gluten, cross stitch and lists
what I did yesterday

qotd, with rant

"Here in South Carolina, where the hangovers come quickly and often, the cures are mind-numbing and questionable. Every good booze glutton has probably tried the standbys: two gallons of water, enough Goody's Powder sleeves to construct a lifesize origami swan, Krystal hamburgers, hair of the dog, and a slew of over-the-counter, sure-fire remedies usually sold next to condoms, batteries, playing cards, and scratch tickets at the local convenience store."

-- George Singleton, "An Ode to Hangover Cures" in The Oxford American's Southern Food Issue.

I know I'm behind the curve on this, given that the issue came out in Spring 2005. I picked up a copy at the Southern Festival of Books in Memphis a month back and am just now getting through it.

Here's the rant:

As much as I love some of the individual pieces, like the Singleton essay quoted above, I'm having some big bad issues with the issue at hand. It appears, according to the OA and guest editor John T. Edge, that women aren't able to write about Southern food.

If I've done the math correctly, of the 48 bylined pieces listed on the TOC spread, 7 pieces are created by women. And two of those are photos essays by the same woman, Debbie Fleming Caffery.

So, what, women don't eat in the South? Or don't write? Or don't write about the cultural significer of Southern food (you know -- pigs, biscuits and pawpaws) in ways that appeal to John T. Edge? What am I missing here? Explain it to me in very small words how I shouldn't find it alarming that less than 20 percent of the issue's writers are female?

While I'm on the subject of puzzling periodical editorial choices, I also picked up an issue of Kiwi a couple of weeks back and won't pick up another. The line between editorial and advertising is a thin one in Kiwiland and I don't need to pay $4 to read stories that predominantly feature the magazine's advertisers. I'm funny like that.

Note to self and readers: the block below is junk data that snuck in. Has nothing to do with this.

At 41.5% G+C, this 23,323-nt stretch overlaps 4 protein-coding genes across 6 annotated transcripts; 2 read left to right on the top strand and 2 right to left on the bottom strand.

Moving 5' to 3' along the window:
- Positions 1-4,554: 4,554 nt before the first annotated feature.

In a bit of news that has nothing to do with magazines -- I'll be doing something tomorrow morning that I've long thought I wouldn't be able to do and that I'm just a little bit afraid of. Details if I make it.

And, no Dad, I will not be skydiving.


Sorry to hear that Kiwi seems to have gotten worse since the first initial issue. I noticed the same annoying tendency to focus on brands--especially with regard to recipes and a chart designed to help create healthy lunches--but hoped the mag would redeem itself.

I love the idea of a magazine with a focus on healthful foods and lifetsyle that is somewhere between the preaching of Mothering and the super mainstream stuff like Parents.

Good luck with your mysterious, daring event!

You would think that, if a person were going to be sexist about it, that food would be one thing that women WOULD be trusted to write about. Or are we just supposed to smilingly prepare it?

It's not called "The Oxford American's Barefoot-and-Pregnant-Where's-My-Dinner Issue," if it were, then it'd be full of female writers. Leave the complicated stuff like Southern Food to the guys, honey, and get back to that article on how to properly iron and fold your man's briefs.

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